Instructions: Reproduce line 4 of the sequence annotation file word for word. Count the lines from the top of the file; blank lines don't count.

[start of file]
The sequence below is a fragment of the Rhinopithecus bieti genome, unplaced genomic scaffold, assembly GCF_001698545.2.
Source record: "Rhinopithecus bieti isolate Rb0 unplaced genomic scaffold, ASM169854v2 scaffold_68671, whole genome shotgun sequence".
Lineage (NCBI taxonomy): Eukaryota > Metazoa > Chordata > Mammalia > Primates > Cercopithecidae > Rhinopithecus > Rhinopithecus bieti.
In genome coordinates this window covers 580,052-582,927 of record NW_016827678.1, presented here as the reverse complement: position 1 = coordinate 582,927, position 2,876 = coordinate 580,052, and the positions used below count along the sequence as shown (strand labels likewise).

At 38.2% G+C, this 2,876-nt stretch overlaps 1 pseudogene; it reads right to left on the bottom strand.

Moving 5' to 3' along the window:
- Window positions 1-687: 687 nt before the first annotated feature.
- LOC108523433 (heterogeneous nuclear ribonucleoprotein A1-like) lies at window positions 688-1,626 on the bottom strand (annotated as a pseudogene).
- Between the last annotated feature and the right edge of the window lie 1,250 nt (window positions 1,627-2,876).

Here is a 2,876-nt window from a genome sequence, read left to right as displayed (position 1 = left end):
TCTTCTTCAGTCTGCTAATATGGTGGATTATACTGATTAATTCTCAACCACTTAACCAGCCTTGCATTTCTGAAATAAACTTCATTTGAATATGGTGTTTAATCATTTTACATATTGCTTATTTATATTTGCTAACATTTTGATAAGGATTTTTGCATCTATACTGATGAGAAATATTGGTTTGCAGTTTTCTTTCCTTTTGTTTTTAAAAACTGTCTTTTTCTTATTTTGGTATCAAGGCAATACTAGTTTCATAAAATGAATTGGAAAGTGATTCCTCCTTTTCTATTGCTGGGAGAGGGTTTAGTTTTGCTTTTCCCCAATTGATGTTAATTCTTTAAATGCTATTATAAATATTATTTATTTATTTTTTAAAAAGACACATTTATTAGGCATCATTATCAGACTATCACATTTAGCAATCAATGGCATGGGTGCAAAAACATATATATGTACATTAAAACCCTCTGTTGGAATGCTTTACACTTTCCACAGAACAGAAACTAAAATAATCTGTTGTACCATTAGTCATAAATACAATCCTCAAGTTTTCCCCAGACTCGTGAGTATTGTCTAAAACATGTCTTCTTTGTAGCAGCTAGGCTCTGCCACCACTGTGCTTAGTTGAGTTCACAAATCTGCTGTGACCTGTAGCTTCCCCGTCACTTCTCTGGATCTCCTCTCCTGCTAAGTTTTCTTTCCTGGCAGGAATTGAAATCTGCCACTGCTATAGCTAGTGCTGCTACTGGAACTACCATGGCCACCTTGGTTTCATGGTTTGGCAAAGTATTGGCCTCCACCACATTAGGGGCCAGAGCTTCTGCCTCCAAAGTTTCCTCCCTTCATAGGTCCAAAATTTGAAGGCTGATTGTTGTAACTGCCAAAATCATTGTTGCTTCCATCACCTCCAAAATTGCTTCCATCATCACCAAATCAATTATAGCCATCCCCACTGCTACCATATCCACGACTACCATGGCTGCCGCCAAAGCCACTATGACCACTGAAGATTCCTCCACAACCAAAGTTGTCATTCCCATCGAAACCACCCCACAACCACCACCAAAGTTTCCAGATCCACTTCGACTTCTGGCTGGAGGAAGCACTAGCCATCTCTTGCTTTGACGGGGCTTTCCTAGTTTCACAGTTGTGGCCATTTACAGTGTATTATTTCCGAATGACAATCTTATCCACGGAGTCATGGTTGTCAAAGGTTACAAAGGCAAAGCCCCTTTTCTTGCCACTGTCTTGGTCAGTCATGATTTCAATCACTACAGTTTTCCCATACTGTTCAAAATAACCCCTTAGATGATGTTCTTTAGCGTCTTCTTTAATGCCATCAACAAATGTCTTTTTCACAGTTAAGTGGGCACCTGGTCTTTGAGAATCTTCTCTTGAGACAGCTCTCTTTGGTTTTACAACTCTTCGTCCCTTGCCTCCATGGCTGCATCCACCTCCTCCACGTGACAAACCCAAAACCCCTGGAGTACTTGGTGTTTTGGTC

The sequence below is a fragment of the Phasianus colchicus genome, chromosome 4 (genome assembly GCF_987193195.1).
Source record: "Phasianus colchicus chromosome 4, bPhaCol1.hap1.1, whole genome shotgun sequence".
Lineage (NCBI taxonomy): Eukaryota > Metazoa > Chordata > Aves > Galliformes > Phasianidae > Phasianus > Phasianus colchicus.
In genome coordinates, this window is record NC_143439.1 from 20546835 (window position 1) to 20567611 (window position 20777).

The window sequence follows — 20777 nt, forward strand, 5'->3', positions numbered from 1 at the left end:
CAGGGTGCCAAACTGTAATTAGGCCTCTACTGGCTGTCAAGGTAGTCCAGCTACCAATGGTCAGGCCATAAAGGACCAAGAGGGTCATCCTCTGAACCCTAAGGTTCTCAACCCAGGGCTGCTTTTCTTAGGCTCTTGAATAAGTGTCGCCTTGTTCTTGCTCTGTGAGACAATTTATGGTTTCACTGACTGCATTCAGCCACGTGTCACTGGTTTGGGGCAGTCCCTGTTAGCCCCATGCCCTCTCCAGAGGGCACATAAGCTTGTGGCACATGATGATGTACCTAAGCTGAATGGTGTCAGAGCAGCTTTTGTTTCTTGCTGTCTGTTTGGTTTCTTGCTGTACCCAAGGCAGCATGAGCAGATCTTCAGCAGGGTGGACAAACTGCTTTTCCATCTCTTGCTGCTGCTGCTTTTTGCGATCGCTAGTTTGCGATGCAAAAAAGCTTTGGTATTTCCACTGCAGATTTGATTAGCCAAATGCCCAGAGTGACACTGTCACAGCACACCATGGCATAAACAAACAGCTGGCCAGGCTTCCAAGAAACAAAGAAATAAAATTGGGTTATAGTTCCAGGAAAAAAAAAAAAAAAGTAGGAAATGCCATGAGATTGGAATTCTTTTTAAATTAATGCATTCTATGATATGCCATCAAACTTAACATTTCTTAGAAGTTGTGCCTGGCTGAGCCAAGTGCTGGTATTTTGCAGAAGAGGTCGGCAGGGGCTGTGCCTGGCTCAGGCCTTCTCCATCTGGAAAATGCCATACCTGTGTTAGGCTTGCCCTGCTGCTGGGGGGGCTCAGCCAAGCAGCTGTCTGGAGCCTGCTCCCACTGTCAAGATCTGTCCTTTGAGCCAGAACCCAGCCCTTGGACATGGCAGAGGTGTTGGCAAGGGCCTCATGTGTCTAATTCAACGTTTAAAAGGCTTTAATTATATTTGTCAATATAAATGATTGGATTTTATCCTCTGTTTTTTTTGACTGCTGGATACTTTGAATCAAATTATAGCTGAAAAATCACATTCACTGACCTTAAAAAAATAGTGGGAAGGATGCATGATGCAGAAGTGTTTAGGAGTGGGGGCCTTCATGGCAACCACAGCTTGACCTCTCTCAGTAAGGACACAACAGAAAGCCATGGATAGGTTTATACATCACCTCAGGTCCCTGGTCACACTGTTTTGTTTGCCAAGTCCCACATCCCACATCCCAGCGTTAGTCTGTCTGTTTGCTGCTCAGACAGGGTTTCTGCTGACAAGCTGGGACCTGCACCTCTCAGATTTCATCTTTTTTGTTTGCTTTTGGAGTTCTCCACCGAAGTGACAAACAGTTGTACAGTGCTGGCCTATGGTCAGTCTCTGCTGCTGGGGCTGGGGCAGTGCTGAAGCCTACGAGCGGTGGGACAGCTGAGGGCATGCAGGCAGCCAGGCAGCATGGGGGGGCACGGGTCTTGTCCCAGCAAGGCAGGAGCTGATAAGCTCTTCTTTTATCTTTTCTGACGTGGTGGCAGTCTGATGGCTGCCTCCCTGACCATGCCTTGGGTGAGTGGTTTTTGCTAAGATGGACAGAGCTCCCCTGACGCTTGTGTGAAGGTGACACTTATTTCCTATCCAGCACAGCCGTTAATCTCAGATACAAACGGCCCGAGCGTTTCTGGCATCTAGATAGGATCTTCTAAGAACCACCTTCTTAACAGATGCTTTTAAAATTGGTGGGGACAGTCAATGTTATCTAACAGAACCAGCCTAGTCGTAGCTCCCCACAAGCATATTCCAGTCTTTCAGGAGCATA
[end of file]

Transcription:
In genome coordinates this window covers 580,052-582,927 of record NW_016827678.1, presented here as the reverse complement: position 1 = coordinate 582,927, position 2,876 = coordinate 580,052, and the positions used below count along the sequence as shown (strand labels likewise).